Uber Super Dooper Friend

Joined: 28 Sep 2005
Posts: 1648
Location: Willows, Ca

Posted: Sat May 26, 2007 3:22 pm Post subject:

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That's it, I'm not cutting stone anymore, too many black listed materials.
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Chris Freeman, SFA
Freeman Granite & Marble Inc.
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Clyde Kingry
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Joined: 18 Apr 2007
Posts: 173
Location: Dothan, Alabama

Posted: Thu Jun 14, 2007 2:17 am Post subject:

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Breccia Oniceata......

Must have plenty of epoxy around before starting fabrication, especially running 2cm Ogee in the CNC.

BAM!!! Get the glue.

Every time we work with this stuff, I say "never again".
_________________
"Our Reputation Is Set In Stone"
__________________________

Clyde M. Kingry, SFA, MIA, MBNA
Vice President
Southside Granite Co.
Dothan, AL 36301
est. 1941

(334) 794-4161
(334) 797-5083
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Stone Dude
Best Friend

Joined: 09 May 2007
Posts: 188
Location: Southern California

Posted: Tue Jun 19, 2007 2:55 am Post subject:

--------------------------------------------------------------------------------
POOP ON BLACK MATRIX
_________________
Cameron DeMille
Natural Stone Restoration
@
DeMille Marble & Granite
MIA member

check out DeMilleMarble.com
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Clyde Kingry
Best Friend

Joined: 18 Apr 2007
Posts: 173
Location: Dothan, Alabama

Posted: Tue Jun 19, 2007 3:44 am Post subject:

--------------------------------------------------------------------------------
Stone Dude wrote:
POOP ON BLACK MATRIX

We had some stuff called Matrix a few weeks ago. The stuff was strange looking, but nice looking. Had a stratified appearance when broken. Nearly impossible to get a good polish on the edge. Very easily scratched. It was a grey metallic color. I don't care if we see anymore of it.

Same stuff?
_________________
"Our Reputation Is Set In Stone"
__________________________

Clyde M. Kingry, SFA, MIA, MBNA
Vice President
Southside Granite Co.
Dothan, AL 36301
est. 1941

(334) 794-4161
(334) 797-5083
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Here is another thread talking about the black list, look about half way down, june 10th or so and one shop mentions that using black listed materials voids their warranty, the word crap was mentioned.

http://www.stoneadvice.com/forum/feeling-silly-dark-granites-most-durable-t2962.html?highlight=granite%20black%20list
True sometimes they mention that the black list is more toward fabrication, but do a search and you will find threads where consumers were clearly using the list to pick out their stone. Sometimes the experts said nothing, other times they claimed the list was for fabrication.

How about it Stoneadvice.com, how about putting it back up so consumers can make up their own minds?

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clipped on: 09.09.2007 at 08:52 pm    last updated on: 09.09.2007 at 08:52 pm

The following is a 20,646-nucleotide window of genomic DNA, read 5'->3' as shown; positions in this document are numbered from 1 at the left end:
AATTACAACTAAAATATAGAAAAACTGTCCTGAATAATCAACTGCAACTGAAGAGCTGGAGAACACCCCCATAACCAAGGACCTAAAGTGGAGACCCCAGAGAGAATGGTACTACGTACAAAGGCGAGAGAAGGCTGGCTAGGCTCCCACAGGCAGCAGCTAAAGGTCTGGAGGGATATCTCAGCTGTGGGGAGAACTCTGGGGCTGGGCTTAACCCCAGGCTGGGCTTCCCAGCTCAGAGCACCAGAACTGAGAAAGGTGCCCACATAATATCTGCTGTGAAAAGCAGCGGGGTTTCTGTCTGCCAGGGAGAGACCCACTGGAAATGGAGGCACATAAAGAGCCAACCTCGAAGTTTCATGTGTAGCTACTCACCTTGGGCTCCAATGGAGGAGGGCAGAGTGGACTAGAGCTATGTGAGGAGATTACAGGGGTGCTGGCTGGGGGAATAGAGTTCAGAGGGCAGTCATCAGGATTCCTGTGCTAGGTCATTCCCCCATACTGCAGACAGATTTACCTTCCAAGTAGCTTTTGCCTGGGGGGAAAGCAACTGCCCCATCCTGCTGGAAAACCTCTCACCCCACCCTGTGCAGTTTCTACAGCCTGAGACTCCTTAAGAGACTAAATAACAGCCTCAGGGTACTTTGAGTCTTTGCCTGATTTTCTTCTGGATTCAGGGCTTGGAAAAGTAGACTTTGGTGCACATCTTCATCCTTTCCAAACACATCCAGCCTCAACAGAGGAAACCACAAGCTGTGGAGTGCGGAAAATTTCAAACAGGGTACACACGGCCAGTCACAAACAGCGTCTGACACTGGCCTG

Is that a real granite? (and does it really matter?!)

posted by: stonegirl on 09.05.2007 at 02:16 pm in Kitchens Forum

As with so much in the natural stone industry, there is a fairly large amount of confusion regarding the actual geologic classification of most commercially available slab materials. The amount of misinformation is astounding and often quite discouraging for the average Sally and Joe Consumer trying to decide on what material would make just the best counter top for their new kitchen. With this article I will try to clarify some of the intricacies of stone classification.

I'll start with a given: Not all commercial granites are true geologic granites. I can already hear you sigh and roll your eyes. I sympathize - science was not my forte either, but take heart, I will try my best to make this entertaining!

In the commercial realm, a "granite" gets classified as a hard natural stone which can be polished and that requires more aggressive tools and abrasive than what would be used on marble. This is a pretty broad and not very scientific kind of description, which leaves some pretty big loopholes and some really wide wiggle room.

A true geologic granite gets classified as an igneous rock consisting mainly of quartz, feldspars and mica - much more concise and restrictive.

To be quite honest, real geologic granites are not very exciting pieces of rock at all (from a design perspective, I have to add). They will have quite an homogeneous grain pattern and can range in color from grays to browns, yellows or pinks. A good example of a real geologic granite would be Georgia Gray (from Elberton, GA and it has a water absorption weight of 0.2%-0.3%). True granites are not reactive to acids, but could be quite absorbent as our example illustrates. This stone would be OK for use as a counter top, but would require sealer. It has been used as cladding for buildings and for monuments and gravestones for many, many years, though.

The rest of the commercial granites can be divided into a couple of broad groups: Magmatic rocks and Metamorphic rocks.

Magmatic rocks are formed when magma cooled and crystallized. True granites (like Tropic Brown), syenites (like Ubatuba), gabbros (like Black Absolute), diorites (like Brazilian Black) and charnokites (like Atlantic Green) will fall under this umbrella.